• Strawberry milkshakes. Did you expect that real strawberries were coloring and flavoring your fast food shake? Eric Schlosser’s research quashed any hope for that when he penned “Fast Food Nation” and exposed a laundry list of chemical flavorings and colors used to create a simple strawberry shake. These included but are not limited to: amyl acetate, rum ether, solvent, butyric acid, ethyl acetate, and cognac essential oil.
  • Hamburgers. Did you know that you are risking contamination by eating just one hamburger? According to a Centers for Disease Control and Prevention food safety fact sheet, that one hamburger “may contain meat from hundreds of animals,” which means if one animal was infected with something nasty, the whole batch of food is infected.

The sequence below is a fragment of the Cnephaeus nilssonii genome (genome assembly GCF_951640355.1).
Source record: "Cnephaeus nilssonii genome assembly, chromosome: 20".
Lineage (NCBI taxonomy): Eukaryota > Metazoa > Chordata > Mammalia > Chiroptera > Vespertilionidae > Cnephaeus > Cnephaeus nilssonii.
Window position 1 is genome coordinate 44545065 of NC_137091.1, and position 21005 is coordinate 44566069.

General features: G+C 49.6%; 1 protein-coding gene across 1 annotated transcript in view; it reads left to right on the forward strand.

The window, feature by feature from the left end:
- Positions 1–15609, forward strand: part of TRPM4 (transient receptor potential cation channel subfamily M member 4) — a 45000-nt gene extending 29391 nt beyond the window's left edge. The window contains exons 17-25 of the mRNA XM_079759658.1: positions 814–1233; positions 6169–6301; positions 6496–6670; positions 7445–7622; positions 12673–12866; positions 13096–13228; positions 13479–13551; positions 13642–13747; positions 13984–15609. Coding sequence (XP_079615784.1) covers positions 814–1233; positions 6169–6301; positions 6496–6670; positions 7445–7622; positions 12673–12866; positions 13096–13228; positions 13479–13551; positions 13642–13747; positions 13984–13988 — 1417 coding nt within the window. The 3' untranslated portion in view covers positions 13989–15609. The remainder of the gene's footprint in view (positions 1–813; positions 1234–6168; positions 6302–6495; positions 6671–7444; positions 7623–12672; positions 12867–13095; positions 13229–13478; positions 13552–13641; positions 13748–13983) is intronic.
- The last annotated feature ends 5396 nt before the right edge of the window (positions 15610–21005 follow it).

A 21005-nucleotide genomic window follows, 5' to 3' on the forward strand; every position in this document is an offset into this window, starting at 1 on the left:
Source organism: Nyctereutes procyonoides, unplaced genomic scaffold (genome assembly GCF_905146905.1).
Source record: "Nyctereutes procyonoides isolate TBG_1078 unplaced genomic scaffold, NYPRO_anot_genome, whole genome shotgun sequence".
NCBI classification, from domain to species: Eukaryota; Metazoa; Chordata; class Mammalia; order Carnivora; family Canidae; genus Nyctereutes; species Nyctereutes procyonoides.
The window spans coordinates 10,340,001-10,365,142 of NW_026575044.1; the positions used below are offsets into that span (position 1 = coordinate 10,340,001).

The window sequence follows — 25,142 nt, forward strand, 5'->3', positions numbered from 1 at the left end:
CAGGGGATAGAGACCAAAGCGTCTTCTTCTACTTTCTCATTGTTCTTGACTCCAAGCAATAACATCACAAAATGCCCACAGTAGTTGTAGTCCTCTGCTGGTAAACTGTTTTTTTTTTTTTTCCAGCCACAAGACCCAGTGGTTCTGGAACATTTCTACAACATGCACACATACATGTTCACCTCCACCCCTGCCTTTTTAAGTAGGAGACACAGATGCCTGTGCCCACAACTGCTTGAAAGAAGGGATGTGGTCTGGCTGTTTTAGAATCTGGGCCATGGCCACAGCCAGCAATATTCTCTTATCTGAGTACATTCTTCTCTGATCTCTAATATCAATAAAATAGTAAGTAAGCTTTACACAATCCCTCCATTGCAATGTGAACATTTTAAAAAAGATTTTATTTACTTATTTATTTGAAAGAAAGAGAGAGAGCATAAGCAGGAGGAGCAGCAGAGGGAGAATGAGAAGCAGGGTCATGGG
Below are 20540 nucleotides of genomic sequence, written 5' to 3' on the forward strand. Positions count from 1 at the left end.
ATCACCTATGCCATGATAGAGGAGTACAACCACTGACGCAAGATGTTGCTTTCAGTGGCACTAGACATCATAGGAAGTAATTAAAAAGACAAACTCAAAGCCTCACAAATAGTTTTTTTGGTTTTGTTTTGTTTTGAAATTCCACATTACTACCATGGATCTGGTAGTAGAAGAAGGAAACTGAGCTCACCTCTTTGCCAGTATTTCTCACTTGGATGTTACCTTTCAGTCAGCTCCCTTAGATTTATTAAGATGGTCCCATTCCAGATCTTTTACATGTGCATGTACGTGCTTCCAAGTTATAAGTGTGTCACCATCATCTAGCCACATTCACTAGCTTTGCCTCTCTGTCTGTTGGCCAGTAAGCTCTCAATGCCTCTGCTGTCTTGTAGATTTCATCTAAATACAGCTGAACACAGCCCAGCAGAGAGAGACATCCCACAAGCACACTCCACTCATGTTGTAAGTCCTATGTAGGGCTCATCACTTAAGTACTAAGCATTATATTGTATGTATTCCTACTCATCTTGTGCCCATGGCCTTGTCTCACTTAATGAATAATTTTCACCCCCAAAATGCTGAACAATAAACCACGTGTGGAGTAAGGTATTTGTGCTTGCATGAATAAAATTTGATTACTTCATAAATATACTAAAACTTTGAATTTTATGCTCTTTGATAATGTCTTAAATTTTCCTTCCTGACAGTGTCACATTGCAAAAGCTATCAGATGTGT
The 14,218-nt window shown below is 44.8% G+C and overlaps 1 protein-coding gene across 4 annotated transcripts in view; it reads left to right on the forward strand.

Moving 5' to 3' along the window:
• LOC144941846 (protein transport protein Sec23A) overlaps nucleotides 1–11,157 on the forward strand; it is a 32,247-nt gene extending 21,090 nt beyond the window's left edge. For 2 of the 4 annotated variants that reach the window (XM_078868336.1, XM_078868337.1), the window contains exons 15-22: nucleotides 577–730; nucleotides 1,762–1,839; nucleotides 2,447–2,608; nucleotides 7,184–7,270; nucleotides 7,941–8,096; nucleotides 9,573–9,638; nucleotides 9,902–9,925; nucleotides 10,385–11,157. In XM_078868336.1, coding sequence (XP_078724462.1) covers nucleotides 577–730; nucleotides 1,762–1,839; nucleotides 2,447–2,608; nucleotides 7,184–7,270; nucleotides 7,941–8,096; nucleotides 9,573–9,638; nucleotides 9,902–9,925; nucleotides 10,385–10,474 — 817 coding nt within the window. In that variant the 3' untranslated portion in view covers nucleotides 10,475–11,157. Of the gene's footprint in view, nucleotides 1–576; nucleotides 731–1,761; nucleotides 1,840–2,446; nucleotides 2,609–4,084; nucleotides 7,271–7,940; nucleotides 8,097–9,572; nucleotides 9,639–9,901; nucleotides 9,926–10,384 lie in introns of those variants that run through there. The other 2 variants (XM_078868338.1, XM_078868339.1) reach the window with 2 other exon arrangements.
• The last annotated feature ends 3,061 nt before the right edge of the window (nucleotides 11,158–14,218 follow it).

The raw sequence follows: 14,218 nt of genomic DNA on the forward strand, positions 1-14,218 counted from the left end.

More fast food horrors

Did you see the Facebook video circulating in newsfeeds showing a pinkish glob of bones and tissue being pumped through a processor to eventually become hot dogs, bologna, and even Chicken McNuggets? Long-time vegans and clean eaters discovered the grim horrors of what was really gracing the grocery store shelves long ago, and still the list of fast-food horrors seem to be never-ending. Yet rather than take the time to prepare our own food, we rush for the quick fix and turn a blind eye to everything except the good smell and taste of the food in front of us.

Chances are most of us would never tolerate any of these rumored fast food restaurant conditions in our own homes:

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  • Mold in the ice dispenser
  • Fecal bacteria on drink fountain dispensers